Developing and Implementing a Christian Sexual Ethic: Seven Evaluative Criteria

Establishing a Christian Legal Framework for Sexual Behavior

As Christians, we have a unique contribution that we can make to conversations about sexual ethics. As we reflect upon our sacred texts, we recognize that we do not depend upon a single criterion to shape our behavior and evaluate the conduct of others. Rather, Scripture has provided for us a robust framework for ordering our behavior and interpreting the behavior of others.

The Old Testament in general, and the Pentateuch in particular, provides us with something akin to legal principles for determining the permissibility of any given sex act. These principles do not express the highest aspirations that God has for human sexuality. Rather, they establish minimum standards for the ordering of individual behavior. Moreover, they serve as a touchstone for the thinking and acting of social groups—especially groups that understand themselves in terms of relatedness to God.

The principles that I find at work in the Old Testament’s witness can be expressed via three questions.

  • Is a particular act beneficial to the community in which it is embedded, to the human species, and to the created order? We live in a different time than when God told humans to “be fruitful and multiply” (Genesis 1:28; 9:1-7). The human race in general, and Israel in particular, needed to grow in order to fulfill God’s purpose for it (to represent God in creation and to manage creation on God’s behalf). With seven billion people now living on earth, it is safe to say that we have fulfilled this part of our responsibility. Nevertheless, I think that the principle behind God’s command still applies to us today. Any behavior that is not beneficial to the community in which it takes place, to the human species, and to the created order is to be avoided. We are not isolated, autonomous agents; we are responsible to one another, to the created order, and to God for how we behave.
  • Does a particular act promote interpersonal bonding? From the beginning, sex was about more than reproduction. It was, according to Genesis, an act that brings two people together in a way that nothing else does. The implications are not just psychosomatic; they are also intrinsically social. The identity of the two individuals is transformed, and they constitute a new social unit. This is why permanence is such an important part of the Christian doctrine of marriage, and it is also why Christians uniformly oppose casual, coercive, and violent sexual interactions. Such interactions do not bond people together. They tear people apart!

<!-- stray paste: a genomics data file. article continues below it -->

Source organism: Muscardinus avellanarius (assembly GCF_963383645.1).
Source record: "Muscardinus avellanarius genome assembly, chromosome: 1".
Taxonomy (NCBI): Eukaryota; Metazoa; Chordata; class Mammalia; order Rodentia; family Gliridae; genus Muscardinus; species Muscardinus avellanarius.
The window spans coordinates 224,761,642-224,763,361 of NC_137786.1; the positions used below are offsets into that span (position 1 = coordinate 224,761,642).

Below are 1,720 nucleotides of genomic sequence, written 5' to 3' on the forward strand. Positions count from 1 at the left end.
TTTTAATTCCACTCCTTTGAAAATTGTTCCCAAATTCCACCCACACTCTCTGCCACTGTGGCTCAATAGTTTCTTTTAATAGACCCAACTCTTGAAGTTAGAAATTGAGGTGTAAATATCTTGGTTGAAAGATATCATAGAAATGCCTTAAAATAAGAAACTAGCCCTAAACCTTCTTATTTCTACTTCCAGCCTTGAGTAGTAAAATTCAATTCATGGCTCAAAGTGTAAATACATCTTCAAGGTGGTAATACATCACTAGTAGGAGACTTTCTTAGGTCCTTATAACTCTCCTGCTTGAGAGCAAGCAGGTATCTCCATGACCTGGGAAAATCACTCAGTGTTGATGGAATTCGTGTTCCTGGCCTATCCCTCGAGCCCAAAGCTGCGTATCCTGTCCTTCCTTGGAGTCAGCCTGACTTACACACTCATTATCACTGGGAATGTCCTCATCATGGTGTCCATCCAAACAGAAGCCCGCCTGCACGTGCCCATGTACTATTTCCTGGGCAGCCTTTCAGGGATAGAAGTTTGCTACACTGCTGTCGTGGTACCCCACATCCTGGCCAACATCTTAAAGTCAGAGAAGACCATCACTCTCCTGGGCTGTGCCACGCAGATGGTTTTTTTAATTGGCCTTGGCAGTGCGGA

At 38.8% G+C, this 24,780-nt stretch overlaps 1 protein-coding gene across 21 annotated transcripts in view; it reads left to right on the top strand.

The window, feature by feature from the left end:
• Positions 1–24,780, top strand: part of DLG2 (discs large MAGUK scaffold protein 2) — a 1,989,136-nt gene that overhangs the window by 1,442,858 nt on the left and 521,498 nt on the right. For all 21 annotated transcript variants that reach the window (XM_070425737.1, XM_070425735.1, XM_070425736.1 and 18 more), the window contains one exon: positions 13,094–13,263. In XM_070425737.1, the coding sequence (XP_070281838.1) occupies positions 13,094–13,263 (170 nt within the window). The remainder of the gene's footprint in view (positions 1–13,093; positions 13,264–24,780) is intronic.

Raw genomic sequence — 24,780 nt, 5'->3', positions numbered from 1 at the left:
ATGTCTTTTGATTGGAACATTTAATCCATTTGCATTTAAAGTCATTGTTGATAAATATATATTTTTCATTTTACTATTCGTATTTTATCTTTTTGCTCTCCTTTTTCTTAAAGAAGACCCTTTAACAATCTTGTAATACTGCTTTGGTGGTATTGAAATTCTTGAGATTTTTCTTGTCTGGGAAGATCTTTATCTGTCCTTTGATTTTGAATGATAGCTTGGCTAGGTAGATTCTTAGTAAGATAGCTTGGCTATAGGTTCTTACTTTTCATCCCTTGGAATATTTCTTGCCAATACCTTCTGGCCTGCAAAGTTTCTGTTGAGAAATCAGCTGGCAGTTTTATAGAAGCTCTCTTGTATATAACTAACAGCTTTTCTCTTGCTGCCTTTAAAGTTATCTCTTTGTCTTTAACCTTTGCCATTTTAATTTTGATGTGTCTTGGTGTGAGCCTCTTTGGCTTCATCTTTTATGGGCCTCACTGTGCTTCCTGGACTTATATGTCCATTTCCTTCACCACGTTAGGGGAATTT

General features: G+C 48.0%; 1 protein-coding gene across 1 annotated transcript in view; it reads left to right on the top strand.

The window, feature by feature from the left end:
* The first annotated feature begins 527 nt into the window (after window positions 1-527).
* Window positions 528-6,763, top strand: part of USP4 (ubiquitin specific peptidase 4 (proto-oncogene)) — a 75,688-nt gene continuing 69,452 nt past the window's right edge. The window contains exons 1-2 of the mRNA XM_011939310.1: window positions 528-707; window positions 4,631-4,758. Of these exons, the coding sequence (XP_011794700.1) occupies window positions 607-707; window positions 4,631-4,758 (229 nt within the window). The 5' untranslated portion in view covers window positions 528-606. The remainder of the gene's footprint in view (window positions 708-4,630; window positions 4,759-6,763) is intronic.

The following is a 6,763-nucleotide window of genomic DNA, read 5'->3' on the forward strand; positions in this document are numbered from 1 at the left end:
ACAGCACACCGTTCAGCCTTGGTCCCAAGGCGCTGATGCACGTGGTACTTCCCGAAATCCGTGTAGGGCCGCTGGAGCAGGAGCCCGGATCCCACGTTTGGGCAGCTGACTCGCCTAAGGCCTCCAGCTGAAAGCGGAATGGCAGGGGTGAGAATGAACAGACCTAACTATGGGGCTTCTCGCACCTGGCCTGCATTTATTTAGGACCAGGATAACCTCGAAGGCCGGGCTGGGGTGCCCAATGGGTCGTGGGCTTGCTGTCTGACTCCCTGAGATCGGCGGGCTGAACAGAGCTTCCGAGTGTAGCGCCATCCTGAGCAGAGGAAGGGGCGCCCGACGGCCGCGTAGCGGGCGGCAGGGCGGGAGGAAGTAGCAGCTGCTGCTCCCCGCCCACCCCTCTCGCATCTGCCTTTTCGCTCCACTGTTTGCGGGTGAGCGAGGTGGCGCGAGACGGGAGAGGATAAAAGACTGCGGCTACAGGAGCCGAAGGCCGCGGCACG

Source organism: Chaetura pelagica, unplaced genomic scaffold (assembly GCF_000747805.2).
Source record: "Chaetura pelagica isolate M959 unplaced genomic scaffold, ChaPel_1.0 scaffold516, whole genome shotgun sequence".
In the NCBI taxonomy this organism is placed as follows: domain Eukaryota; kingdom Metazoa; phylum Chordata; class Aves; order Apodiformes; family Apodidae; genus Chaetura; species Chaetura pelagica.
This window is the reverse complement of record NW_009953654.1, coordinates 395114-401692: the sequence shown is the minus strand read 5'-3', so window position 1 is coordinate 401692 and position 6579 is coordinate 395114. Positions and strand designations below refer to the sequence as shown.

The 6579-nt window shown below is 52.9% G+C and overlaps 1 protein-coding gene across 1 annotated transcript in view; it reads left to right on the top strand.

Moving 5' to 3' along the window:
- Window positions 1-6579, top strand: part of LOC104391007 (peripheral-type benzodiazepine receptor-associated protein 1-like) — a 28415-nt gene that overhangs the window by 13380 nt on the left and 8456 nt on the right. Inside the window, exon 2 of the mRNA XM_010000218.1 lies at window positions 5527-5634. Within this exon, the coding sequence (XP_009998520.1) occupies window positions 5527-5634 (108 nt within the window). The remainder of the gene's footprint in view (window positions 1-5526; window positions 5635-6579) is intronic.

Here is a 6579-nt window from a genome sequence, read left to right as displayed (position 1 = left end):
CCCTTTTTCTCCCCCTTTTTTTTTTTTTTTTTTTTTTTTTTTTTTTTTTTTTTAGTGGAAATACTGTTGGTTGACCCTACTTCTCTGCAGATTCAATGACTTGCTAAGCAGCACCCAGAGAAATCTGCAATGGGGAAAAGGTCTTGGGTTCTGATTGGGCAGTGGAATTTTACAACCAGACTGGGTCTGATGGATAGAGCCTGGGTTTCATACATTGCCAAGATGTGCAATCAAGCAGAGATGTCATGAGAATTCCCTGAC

• Would a particular act win the consent of the community in which it takes place? Marriages were usually arranged in the ancient Mediterranean world. We have learned through millennia of experience that this social mechanism often does not produce good results, but there are also some serious problems with the “love marriage” model. It seems to me that we would do well to inculcate in society what could be called a criterion of social consent. Put simply, if a particular act would not pass muster with the family, neighbors, coworkers, etc. of the participants, it should not (barring significant extenuating circumstances) be considered permissible. Consent should begin with the two people involved; no one should be compelled to take part in something that transgresses their conscience. In this way, the criterion of individual consent is preserved. But individual consent needs to be contextualized—and, in some ways, safeguarded—with communal consent.

It should be remembered at this point that it is the Bible, and not the culture out of which it emerged, that is authoritative for Christians. That is why we speak of “principles” that provide a quasi-legal “framework” for sexual ethics. By looking at how God spoke to people in a vastly different cultural context than our own, we discover what God would likely say to us and how we can appropriate God’s message to protect all of us—and especially the vulnerable among us—from the self-satisfying and predatory tendencies that are the defining attributes of sin.

Moving Beyond the Legal Framework

Indeed, as we reflect upon the broader message of Scripture, we recognize that God is not ultimately interested in just having us meet certain “minimum standards.” God calls the people that He has created into a life of radical devotion to Him, and, in exchange, He offers them a life that is quintessentially good, true, and beautiful.